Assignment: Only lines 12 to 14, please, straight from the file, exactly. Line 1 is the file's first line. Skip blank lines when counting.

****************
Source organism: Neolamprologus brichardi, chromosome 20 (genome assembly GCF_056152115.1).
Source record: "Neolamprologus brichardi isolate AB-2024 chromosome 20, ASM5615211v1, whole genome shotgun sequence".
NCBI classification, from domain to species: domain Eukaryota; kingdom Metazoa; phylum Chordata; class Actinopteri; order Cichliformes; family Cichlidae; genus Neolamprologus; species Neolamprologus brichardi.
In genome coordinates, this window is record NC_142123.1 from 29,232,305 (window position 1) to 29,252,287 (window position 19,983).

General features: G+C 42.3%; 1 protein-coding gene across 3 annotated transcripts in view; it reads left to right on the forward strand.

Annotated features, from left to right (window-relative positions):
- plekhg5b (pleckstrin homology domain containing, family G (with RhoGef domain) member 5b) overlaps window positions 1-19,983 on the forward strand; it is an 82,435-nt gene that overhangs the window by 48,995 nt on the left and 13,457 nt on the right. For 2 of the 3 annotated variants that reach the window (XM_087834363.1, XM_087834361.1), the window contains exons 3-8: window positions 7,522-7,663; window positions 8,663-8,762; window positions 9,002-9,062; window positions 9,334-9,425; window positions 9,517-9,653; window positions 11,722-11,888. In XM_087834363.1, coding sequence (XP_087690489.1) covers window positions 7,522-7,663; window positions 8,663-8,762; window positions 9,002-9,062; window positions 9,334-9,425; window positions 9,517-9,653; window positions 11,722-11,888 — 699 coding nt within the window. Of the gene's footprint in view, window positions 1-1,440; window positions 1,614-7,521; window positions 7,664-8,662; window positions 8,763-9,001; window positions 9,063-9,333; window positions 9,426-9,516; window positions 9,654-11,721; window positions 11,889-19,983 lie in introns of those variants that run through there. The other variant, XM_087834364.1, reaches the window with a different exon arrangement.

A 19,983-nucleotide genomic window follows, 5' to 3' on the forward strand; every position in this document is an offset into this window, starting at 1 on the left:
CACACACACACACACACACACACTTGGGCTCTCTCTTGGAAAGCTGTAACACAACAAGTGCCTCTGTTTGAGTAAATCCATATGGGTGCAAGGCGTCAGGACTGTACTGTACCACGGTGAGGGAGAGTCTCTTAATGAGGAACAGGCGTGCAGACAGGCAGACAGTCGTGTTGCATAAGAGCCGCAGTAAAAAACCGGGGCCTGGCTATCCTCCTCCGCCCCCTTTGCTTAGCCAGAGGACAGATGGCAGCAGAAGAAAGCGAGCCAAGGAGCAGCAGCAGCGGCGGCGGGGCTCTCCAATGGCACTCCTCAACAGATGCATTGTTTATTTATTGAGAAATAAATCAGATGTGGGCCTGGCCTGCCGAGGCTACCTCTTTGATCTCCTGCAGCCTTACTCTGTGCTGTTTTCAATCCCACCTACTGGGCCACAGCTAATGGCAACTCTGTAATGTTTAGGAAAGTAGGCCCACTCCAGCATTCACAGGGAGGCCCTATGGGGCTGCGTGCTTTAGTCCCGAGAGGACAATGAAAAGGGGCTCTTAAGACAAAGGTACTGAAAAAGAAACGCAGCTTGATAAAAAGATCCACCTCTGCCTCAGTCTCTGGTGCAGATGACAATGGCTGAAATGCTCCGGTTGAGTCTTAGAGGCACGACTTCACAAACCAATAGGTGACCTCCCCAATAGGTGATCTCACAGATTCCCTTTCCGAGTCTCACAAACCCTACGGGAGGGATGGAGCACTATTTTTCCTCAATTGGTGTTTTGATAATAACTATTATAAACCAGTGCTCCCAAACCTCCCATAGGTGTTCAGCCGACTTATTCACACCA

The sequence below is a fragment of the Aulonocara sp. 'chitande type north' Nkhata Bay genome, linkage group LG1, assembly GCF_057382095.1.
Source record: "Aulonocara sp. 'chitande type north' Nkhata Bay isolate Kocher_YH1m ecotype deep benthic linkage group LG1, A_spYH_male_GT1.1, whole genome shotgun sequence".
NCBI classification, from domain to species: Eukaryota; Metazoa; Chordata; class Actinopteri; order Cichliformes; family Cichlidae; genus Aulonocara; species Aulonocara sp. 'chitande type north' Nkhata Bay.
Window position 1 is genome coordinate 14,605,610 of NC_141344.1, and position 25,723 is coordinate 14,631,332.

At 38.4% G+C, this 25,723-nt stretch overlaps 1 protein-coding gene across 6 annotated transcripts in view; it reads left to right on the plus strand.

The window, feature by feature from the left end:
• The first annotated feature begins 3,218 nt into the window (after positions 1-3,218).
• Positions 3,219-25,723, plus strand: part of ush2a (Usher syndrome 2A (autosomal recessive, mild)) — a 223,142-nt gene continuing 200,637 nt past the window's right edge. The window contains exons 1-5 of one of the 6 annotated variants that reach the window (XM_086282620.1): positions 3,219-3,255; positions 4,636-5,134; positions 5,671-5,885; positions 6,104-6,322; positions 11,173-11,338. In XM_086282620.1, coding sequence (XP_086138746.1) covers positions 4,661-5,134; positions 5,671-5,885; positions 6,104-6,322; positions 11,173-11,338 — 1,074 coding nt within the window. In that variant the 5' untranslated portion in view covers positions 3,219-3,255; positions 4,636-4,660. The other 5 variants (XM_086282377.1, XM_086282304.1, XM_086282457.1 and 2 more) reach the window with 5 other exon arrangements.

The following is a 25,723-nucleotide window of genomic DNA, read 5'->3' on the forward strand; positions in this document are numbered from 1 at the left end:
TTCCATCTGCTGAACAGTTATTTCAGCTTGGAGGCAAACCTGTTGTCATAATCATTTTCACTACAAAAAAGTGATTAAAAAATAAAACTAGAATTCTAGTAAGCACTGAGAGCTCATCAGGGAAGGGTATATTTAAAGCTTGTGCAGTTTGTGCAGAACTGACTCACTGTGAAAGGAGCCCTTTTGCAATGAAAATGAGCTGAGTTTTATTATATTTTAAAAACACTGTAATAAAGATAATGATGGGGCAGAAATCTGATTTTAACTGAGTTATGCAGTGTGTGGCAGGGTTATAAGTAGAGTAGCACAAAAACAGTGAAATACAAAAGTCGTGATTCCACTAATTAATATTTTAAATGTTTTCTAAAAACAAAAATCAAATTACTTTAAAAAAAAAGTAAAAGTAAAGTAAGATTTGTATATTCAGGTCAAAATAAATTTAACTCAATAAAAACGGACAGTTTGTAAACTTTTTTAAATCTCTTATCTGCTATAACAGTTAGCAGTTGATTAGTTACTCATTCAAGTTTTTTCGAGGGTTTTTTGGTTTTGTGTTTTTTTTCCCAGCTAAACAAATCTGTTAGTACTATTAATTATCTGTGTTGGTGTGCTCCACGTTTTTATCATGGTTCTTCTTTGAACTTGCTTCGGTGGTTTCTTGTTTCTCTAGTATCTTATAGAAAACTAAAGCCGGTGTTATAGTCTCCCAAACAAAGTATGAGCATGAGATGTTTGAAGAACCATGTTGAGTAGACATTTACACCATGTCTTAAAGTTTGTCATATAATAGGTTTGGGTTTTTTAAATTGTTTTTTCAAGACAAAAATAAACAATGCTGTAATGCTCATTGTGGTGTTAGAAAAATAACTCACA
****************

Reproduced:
NCBI classification, from domain to species: Eukaryota; Metazoa; Chordata; class Actinopteri; order Cichliformes; family Cichlidae; genus Aulonocara; species Aulonocara sp. 'chitande type north' Nkhata Bay.
Window position 1 is genome coordinate 14,605,610 of NC_141344.1, and position 25,723 is coordinate 14,631,332.

At 38.4% G+C, this 25,723-nt stretch overlaps 1 protein-coding gene across 6 annotated transcripts in view; it reads left to right on the plus strand.